In my last post I wrote about tanha or craving from a Buddhist perspective. I realized after writing that post that I should also write a piece on aversion, as aversion and craving are really two sides of the same coin. Let me explain how that works. Briefly defined, aversion is the strong desire of not wanting something. Think about things you strongly detest and go out of your way to avoid. Public speaking? The dentist? Romantic rejection? Social gatherings? Anxious feelings? You’re experiencing aversion, and you’re certainly not alone.
When we look at any of these situations carefully you might notice at first there is a strong negative feeling associated with the thought of engaging in the activity – that’s the aversion part. Aversion is a feeling we typically get when we think about something we have negative associations of, that is repulsive, or we find disgusting. This feeling is usually followed by the most common reaction to aversion – avoidance. Avoidance is a behavior we take in response to these negative thoughts and feelings we experience, hoping by avoiding we can avoid the negative feeling, or make the negative feeling go away.
Sometimes this pattern of aversion and avoidance is relatively harmless. For instance, I instinctively hate the taste of cilantro. When I go to restaurants I ask the waiter or waitress to ask the chef to leave it out of my food. No big deal. I have a strong aversion to the taste of cilantro and as a result I avoid it. I’m secretly inwardly embarrassed that I can’t be more mindful about the whole cilantro thing as a Buddhist instructor, but such is life. I am aware of this pattern and I choose to live with it, because it’s a relatively minor inconvenience I don’t feel I need to “fix” this problem.
Psychologically speaking, however, the bigger kind of avoidance behaviors in life are frequently problematic. For example, imagine what would happen if you stopped going to social gatherings because you had an aversion to meeting new people, or you avoided public speaking when you wanted to advance in a professional job that demanded it, or you stopped going to the dentist due to a strong aversion to pain. Your life would constrict and become smaller. You would lose a lot of the enjoyment that comes with living a full active life. Small problems might suddenly become bigger because you aren’t dealing with them.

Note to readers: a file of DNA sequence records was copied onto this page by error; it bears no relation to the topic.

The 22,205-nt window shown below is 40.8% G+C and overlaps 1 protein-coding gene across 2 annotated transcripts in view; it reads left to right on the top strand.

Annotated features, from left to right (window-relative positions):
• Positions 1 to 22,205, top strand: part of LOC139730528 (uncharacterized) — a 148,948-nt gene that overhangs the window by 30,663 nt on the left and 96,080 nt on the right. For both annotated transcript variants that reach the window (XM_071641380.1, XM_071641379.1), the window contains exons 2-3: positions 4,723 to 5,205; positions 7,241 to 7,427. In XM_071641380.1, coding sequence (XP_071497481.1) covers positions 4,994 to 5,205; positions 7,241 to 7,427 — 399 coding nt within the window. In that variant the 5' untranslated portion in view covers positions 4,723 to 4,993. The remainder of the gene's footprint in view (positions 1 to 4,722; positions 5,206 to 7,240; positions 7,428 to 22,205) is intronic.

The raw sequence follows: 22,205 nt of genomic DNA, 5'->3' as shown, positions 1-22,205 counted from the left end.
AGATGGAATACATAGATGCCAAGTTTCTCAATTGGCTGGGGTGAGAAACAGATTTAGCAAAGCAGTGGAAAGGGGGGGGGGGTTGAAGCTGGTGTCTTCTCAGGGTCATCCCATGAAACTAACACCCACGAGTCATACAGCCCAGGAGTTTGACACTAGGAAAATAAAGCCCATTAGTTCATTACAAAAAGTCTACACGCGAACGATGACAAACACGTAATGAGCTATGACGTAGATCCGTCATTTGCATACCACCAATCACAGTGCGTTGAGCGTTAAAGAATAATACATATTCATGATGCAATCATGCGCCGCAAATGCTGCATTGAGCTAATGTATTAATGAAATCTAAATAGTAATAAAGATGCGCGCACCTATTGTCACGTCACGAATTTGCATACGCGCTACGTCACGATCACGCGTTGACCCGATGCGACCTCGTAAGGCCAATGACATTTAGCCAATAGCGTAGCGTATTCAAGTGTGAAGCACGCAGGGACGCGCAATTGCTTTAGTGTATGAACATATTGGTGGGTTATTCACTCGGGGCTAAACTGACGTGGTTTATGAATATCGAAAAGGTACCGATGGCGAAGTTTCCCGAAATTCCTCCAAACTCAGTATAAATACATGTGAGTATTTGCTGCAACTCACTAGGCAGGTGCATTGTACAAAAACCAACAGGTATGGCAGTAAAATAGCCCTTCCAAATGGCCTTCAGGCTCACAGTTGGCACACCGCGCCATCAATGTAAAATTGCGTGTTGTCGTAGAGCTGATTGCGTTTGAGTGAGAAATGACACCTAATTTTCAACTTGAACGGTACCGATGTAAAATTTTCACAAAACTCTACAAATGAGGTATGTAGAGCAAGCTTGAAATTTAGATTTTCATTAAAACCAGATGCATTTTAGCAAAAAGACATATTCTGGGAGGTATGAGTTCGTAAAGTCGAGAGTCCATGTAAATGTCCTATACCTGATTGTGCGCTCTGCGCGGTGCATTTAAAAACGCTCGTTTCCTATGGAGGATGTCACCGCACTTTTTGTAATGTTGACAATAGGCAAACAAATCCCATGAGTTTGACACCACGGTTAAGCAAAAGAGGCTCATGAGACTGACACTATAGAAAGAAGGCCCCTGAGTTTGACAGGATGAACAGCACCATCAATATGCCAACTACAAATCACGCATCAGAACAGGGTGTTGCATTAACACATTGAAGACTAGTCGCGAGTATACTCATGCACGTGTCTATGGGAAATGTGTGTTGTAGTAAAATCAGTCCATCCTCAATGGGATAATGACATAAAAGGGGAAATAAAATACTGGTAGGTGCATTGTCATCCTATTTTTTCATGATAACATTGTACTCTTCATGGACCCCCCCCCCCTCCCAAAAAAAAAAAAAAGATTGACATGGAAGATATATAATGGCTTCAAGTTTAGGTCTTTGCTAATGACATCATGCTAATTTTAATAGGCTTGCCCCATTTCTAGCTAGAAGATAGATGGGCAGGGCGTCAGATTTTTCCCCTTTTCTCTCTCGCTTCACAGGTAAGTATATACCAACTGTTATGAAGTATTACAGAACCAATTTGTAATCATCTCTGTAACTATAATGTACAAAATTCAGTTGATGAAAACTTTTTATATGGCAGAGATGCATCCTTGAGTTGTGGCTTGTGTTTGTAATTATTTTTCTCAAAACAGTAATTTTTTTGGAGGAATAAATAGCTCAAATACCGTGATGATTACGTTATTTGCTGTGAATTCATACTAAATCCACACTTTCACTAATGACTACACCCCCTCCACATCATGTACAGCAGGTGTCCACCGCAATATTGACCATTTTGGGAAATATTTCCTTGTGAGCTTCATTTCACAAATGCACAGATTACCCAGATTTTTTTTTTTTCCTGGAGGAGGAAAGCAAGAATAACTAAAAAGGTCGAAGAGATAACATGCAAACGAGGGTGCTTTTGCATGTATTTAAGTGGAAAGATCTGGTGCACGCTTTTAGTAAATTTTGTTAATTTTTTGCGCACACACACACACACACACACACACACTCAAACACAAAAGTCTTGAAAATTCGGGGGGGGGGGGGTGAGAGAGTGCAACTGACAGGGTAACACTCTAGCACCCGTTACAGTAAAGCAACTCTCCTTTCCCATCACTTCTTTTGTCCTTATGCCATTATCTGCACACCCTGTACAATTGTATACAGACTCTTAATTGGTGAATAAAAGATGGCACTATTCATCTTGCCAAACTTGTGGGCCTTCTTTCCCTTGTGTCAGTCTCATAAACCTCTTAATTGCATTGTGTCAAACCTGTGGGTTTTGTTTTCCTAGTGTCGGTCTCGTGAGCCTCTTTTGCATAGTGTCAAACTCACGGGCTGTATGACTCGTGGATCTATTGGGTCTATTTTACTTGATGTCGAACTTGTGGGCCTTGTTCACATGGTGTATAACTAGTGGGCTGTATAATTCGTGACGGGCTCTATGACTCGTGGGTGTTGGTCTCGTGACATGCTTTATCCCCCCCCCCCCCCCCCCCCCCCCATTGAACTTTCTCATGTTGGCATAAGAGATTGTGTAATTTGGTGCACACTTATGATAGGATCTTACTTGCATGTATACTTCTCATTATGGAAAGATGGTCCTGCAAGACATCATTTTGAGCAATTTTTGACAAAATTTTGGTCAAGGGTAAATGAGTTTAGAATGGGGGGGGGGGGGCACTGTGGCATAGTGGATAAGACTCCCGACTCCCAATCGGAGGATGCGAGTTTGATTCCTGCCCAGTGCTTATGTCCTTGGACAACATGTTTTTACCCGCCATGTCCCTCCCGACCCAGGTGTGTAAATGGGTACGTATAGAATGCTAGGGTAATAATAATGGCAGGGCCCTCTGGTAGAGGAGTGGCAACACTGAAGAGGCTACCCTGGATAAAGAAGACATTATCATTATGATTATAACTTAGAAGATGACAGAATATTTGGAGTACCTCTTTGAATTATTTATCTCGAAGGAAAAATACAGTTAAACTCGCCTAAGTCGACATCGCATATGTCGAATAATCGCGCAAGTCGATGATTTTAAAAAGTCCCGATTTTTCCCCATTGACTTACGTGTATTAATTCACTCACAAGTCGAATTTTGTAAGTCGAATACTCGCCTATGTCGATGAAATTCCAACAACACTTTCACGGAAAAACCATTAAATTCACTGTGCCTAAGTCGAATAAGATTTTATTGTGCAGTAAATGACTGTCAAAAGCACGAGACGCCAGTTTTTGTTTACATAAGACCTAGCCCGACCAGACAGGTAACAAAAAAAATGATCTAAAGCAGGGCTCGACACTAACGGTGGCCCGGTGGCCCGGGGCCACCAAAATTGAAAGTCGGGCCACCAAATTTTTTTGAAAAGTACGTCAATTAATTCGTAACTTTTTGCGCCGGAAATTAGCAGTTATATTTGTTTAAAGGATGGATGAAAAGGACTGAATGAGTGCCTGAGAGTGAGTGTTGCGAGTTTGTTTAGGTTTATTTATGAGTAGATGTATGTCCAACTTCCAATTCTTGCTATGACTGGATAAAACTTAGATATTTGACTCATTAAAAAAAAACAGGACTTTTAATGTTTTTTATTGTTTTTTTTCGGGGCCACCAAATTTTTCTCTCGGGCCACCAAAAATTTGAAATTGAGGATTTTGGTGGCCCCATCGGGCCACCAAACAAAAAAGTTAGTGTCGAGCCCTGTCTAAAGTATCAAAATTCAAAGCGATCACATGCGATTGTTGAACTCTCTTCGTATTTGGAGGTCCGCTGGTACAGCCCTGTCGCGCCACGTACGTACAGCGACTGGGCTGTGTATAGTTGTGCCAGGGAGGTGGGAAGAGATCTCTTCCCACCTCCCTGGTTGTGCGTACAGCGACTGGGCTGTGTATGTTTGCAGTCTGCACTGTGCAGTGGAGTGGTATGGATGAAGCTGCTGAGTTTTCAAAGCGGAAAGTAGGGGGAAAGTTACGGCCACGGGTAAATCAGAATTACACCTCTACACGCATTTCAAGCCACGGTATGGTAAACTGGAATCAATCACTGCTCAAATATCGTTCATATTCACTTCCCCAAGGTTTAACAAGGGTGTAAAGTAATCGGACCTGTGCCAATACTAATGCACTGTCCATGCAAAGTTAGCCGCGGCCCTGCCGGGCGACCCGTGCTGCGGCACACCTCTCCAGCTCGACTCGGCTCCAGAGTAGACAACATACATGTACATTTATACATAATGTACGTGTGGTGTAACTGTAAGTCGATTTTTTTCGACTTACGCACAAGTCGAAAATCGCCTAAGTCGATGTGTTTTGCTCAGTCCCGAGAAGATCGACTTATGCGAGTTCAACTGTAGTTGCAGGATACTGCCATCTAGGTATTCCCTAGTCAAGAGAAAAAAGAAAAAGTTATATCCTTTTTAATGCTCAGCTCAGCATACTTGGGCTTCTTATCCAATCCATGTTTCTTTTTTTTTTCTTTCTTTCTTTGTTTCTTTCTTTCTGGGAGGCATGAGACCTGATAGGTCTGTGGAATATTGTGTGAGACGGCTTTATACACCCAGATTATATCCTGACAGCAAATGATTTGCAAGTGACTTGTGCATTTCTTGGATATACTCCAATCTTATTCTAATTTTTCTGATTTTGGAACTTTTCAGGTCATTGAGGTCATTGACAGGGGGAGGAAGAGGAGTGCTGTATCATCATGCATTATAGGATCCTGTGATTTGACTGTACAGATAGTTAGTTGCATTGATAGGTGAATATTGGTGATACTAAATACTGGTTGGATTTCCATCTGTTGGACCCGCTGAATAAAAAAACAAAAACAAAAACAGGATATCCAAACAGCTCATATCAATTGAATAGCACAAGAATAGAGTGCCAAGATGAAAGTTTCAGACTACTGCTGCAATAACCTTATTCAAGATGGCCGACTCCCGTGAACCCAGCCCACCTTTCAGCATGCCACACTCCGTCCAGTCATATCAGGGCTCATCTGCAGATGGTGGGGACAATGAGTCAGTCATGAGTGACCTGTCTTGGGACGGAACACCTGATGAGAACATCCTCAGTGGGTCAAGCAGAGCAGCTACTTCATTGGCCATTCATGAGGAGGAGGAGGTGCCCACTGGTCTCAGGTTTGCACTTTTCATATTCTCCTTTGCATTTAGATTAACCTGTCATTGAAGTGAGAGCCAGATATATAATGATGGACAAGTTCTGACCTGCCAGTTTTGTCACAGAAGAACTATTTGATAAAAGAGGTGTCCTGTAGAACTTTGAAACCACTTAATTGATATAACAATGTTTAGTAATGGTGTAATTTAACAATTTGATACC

Depending on the circumstances and severity of the aversion and avoidance pattern I am describing I have seen clients in the past who became depressed, anxious, and/or agoraphobic (fear of going out in public spaces) because their avoidance pattern had spun out of control. This can happen in sneaky ways we are not even fully aware of until it turns into a big problem.
Fortunately, there’s an effective way to work with aversion and avoidance that is taught in Buddhist psychology and cognitive-behavioral therapy.
There is real hope for change when we see this pattern emerge if it is identified and addressed. More on this in future posts.
Winfred Ark, PsyD
As always, if you find yourself struggling with mental health issues please seek a professional’s help. Blog posts are for information only and not intended to replace working with a mental health professional.